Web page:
Feeds

US robochopper cargo skyhook gets another $47m

Crewless mesh-copter creeps closer to the front line

Build a business case: developing custom apps

The US Army and Marines' ongoing effort to get unmanned robot supply helicopters into service continues, with a further $47m contract award announced yesterday.

The unmanned cargo version of the Kaman K-Max helicopter. Credit: Lockheed

You can put a flyboy in there if you want one for some reason

The deal, awarded by the Army Aviation Applied Technology Directorate, will see defence mammoth Lockheed carry on in partnership with Kaman Aerospace to deliver an unmanned version of Kaman's existing, manned "intermesh" K-MAX craft, which is already in service around the world.

The intermesh design uses two main rotor discs, but unlike other more well-known craft which put the two discs at each end of the fuselage (or in some cases stacked one atop the other) the two discs spin on separate hubs right next to each other with the blades meshing. The use of two contra-rotating discs means no need to waste power on a tail rotor or thruster, and the K-MAX offers good lifting performance.

With the addition of autonomous robotic controls, the idea is to use the unmanned K-MAX for shifting supplies in such theatres as Afghanistan. Road convoys in such areas have to contend with bad or nonexistent highways, frequent sniping and ambushes and endless mines, bombs and boobytraps, meaning that they are in effect as expensive as helicopter delivery.

But manned helicopters, though much less costly in lives and injuries, are extremely expensive in money and hedged about with restrictions. The crew and their weapons, protective armour etc weigh a significant amount (eating into what can be carried and to what altitude) and have sharply, rigidly limited operating hours: then, manned cargo copters must normally be escorted by attack aircraft above Afghanistan, adding to the costs and difficulties.

All this means that autonomous unmanned cargo copters could be useful indeed for embattled US and allied troops, perhaps even more so as there would probably be much less reluctance to send the droid skyhooks in with critical supplies for forward bases which were under heavy fire at the time (on the whole manned copters will only go in under such circumstances to evacuate badly wounded soldiers).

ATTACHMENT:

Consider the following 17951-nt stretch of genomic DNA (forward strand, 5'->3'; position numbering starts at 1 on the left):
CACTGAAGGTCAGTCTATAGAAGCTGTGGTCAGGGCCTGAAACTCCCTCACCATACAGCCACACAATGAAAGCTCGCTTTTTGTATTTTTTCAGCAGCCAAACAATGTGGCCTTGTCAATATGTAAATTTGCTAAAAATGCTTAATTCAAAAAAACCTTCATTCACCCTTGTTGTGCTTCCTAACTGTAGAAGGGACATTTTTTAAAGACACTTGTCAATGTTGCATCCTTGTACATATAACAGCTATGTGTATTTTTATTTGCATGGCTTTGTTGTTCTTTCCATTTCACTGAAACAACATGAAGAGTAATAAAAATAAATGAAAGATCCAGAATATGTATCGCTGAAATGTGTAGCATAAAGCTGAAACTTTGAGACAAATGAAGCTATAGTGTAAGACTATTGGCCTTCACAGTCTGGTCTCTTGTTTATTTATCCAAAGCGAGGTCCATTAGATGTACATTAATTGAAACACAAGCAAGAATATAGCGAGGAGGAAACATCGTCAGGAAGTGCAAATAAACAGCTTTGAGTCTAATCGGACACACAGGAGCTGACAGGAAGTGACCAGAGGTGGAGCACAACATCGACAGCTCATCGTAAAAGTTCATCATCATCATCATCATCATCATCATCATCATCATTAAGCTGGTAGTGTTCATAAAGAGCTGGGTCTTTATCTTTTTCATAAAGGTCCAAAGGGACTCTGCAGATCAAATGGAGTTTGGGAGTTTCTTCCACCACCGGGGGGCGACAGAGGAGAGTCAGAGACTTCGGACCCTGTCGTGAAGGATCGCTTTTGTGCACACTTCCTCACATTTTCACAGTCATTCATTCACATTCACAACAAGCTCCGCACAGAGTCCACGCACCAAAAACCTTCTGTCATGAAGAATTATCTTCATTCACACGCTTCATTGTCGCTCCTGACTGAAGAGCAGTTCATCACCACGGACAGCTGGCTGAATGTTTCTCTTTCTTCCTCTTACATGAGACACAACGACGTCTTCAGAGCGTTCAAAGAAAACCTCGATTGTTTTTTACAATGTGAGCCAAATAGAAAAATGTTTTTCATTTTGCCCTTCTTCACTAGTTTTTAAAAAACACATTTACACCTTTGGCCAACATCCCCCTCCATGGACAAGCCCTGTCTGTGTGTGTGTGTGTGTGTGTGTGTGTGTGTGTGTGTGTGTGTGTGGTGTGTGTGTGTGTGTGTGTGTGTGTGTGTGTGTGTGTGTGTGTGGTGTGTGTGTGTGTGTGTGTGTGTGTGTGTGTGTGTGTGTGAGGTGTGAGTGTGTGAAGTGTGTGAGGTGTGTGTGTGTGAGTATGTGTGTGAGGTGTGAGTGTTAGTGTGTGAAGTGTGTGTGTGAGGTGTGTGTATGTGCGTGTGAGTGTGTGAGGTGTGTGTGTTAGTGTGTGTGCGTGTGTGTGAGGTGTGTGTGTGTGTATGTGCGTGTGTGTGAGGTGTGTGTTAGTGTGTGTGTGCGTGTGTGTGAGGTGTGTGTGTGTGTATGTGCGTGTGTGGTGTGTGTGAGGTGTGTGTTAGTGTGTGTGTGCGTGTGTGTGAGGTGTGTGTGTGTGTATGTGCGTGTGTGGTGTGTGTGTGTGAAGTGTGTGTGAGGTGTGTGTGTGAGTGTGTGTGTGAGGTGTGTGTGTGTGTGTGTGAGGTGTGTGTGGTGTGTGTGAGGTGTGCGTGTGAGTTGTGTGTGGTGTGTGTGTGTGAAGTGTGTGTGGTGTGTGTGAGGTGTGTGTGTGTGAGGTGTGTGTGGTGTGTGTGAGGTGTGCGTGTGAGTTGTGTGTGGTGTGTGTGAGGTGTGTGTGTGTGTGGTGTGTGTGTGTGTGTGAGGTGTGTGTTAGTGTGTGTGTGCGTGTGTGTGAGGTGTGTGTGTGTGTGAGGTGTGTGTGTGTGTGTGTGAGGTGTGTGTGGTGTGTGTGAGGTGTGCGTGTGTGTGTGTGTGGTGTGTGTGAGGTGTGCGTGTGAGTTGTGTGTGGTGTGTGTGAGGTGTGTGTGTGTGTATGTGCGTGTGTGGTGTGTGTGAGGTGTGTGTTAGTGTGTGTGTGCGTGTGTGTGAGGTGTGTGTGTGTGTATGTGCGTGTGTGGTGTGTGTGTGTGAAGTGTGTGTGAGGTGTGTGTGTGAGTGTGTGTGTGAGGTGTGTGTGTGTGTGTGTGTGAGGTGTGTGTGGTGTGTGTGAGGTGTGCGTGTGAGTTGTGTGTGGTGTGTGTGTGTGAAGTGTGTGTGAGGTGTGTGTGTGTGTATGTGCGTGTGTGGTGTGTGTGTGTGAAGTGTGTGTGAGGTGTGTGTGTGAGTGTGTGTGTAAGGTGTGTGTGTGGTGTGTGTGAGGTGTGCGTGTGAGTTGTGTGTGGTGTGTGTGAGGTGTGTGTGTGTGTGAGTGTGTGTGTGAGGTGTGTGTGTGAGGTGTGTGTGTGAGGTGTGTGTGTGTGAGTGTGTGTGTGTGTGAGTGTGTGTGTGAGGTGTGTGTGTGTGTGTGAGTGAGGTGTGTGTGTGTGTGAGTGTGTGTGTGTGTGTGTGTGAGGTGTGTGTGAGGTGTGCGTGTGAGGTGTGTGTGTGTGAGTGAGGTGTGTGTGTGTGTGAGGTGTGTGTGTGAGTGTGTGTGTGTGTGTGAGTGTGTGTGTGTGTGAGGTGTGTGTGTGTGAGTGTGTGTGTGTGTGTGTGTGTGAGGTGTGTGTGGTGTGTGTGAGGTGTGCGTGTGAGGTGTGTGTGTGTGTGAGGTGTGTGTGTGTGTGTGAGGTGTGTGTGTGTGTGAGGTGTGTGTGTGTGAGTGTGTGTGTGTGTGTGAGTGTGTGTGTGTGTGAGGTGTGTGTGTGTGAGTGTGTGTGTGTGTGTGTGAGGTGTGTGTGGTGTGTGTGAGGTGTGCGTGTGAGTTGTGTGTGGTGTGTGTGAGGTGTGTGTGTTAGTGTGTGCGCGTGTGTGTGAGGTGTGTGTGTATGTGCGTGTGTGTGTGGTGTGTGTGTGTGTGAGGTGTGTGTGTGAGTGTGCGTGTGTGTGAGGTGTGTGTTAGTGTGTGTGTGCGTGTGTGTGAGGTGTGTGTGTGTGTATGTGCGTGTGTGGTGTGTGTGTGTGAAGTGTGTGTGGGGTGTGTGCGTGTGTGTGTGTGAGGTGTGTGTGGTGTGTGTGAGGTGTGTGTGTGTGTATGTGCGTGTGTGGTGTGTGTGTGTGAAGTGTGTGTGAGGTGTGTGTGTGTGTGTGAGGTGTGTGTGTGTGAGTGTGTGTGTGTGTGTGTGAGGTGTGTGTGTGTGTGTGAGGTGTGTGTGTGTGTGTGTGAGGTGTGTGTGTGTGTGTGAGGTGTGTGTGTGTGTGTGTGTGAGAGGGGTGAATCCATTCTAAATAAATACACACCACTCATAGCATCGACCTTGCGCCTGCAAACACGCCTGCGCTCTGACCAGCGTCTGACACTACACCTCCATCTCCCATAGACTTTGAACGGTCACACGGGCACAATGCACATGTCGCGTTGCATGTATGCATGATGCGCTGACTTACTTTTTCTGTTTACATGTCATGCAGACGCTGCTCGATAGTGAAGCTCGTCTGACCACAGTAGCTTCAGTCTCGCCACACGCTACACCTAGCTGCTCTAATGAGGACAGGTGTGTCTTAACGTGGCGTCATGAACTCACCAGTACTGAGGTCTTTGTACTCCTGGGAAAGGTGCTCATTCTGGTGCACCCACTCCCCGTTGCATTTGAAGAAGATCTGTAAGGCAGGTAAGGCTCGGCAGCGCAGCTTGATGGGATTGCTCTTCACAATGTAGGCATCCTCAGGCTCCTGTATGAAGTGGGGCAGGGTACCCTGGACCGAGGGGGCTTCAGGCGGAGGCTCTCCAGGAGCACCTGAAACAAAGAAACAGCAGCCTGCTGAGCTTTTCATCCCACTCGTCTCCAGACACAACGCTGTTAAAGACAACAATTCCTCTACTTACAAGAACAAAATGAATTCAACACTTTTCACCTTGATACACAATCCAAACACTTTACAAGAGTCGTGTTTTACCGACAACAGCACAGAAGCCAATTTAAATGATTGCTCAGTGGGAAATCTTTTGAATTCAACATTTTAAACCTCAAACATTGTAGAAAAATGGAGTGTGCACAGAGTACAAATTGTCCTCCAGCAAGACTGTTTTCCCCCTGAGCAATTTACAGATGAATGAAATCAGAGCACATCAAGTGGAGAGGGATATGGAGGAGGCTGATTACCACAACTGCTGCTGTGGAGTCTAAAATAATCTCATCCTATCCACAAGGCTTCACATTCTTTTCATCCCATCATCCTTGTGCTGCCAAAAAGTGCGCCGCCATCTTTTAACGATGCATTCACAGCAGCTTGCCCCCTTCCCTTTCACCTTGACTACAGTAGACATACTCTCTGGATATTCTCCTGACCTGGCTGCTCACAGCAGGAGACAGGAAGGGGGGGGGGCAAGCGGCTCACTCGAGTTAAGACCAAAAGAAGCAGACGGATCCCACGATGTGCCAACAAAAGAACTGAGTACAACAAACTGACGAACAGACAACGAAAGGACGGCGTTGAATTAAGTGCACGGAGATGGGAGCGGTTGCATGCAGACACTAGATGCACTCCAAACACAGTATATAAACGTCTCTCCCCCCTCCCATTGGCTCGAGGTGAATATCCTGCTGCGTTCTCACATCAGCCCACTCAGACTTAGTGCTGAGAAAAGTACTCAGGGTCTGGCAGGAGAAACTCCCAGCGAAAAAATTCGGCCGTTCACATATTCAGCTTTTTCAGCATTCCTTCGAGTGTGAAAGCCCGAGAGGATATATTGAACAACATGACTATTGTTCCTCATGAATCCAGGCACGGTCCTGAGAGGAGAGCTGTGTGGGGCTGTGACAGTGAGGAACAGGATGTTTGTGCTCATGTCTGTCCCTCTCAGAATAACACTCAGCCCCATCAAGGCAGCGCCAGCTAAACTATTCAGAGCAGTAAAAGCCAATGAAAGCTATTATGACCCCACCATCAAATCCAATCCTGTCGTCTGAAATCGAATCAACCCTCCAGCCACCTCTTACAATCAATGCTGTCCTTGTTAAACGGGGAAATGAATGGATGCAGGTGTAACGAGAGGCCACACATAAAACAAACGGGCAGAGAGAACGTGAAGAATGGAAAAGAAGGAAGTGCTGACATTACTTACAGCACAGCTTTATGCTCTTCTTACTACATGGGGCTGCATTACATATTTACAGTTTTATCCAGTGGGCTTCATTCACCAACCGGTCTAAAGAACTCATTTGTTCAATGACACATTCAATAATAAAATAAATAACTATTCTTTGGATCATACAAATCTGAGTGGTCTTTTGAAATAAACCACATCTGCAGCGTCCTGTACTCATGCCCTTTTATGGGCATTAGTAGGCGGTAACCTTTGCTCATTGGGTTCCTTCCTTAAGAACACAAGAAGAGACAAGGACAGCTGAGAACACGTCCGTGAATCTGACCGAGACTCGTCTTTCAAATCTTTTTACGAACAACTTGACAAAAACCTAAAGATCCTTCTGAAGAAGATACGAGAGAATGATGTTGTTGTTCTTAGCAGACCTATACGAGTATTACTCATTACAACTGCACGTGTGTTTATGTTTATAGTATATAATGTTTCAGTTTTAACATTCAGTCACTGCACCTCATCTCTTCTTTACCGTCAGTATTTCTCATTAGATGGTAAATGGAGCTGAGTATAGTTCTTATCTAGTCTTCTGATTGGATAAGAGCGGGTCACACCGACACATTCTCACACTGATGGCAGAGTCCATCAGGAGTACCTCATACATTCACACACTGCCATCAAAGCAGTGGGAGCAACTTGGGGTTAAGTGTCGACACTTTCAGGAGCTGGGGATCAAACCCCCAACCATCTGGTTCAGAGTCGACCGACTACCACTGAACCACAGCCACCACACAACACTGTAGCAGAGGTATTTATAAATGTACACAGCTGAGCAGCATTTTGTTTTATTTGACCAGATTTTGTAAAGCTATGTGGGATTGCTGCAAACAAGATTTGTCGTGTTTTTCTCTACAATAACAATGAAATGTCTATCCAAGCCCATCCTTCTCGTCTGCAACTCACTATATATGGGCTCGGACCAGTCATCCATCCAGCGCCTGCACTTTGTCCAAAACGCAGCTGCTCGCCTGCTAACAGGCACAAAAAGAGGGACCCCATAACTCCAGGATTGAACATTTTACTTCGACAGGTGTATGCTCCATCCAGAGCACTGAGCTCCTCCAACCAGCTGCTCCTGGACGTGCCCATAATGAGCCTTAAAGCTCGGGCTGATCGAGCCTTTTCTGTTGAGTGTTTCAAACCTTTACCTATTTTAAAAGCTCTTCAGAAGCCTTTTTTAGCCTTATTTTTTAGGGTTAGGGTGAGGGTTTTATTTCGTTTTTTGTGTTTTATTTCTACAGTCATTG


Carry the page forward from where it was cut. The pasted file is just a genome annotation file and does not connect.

But the robot K-MAX saw off its only serious rival, the unmanned A160T from Boeing, in competitive load-lifting trials over a year ago. The original intention by the US Marines, who kicked off the compo initially without Army involvement, was to have skyhooks in action by the end of 2010.

Now we learn that the robocopter is still in "electromagnetic environmental effects testing" and that a further demonstration "in an operationally realistic environment" must take place before any combat deployment, suggesting that the unmanned K-MAX may not reach Afghanistan this year either. Certainly there isn't much sign of any urgency from the Pentagon, with yesterday's development deal amounting to no more than the purchase price of a single manned helicopter.

The fact is that combat supply is a primary mission for both US Army and Marine aviators, and the wings-on-chest crowd probably aren't very enthusiastic about having this task taken away from them: the more so as it would very likely lead on to robotic casualty evacuation, which would remove one of the main ways for a chopper pilot to win a medal for going in under fire.

As long as pilots run aviation, there probably won't be a massive amount of impetus behind projects like the autonomous skyhook: which is a shame, as they could save a lot of lives and money – and there can't be any real doubt that they could have been in service for years by now if the effort had been made. ®

The smart choice: opportunity from uncertainty

More from The Register

next story
You! Pirate! Stop pirating, or we shall admonish you politely. Repeatedly, if necessary
And we shall go about telling people you smell. No, not really
Major problems beset UK ISP filth filters: But it's OK, nobody uses them
It's almost as though pr0n was actually rather popular
UK Parliament rubber-stamps EMERGENCY data grab 'n' keep bill
Just 49 MPs oppose Drip's rushed timetable
MPs wave through Blighty's 'EMERGENCY' surveillance laws
Only 49 politcos voted against DRIP bill
EU's top data cops to meet Google, Microsoft et al over 'right to be forgotten'
Plan to hammer out 'coherent' guidelines. Good luck chaps!
US judge: YES, cops or feds so can slurp an ENTIRE Gmail account
Crooks don't have folders labelled 'drug records', opines NY beak
Delaware pair nabbed for getting saucy atop Mexican eatery
Burrito meets soft taco in alleged rooftop romp outrage
prev story

Whitepapers

Reducing security risks from open source software
Follow a few strategies and your organization can gain the full benefits of open source and the cloud without compromising the security of your applications.
Consolidation: The Foundation for IT Business Transformation
In this whitepaper learn how effective consolidation of IT and business resources can enable multiple, meaningful business benefits.
Application security programs and practises
Follow a few strategies and your organization can gain the full benefits of open source and the cloud without compromising the security of your applications.
Boost IT visibility and business value
How building a great service catalog relieves pressure points and demonstrates the value of IT service management.
Consolidation: the foundation for IT and business transformation
In this whitepaper learn how effective consolidation of IT and business resources can enable multiple, meaningful business benefits.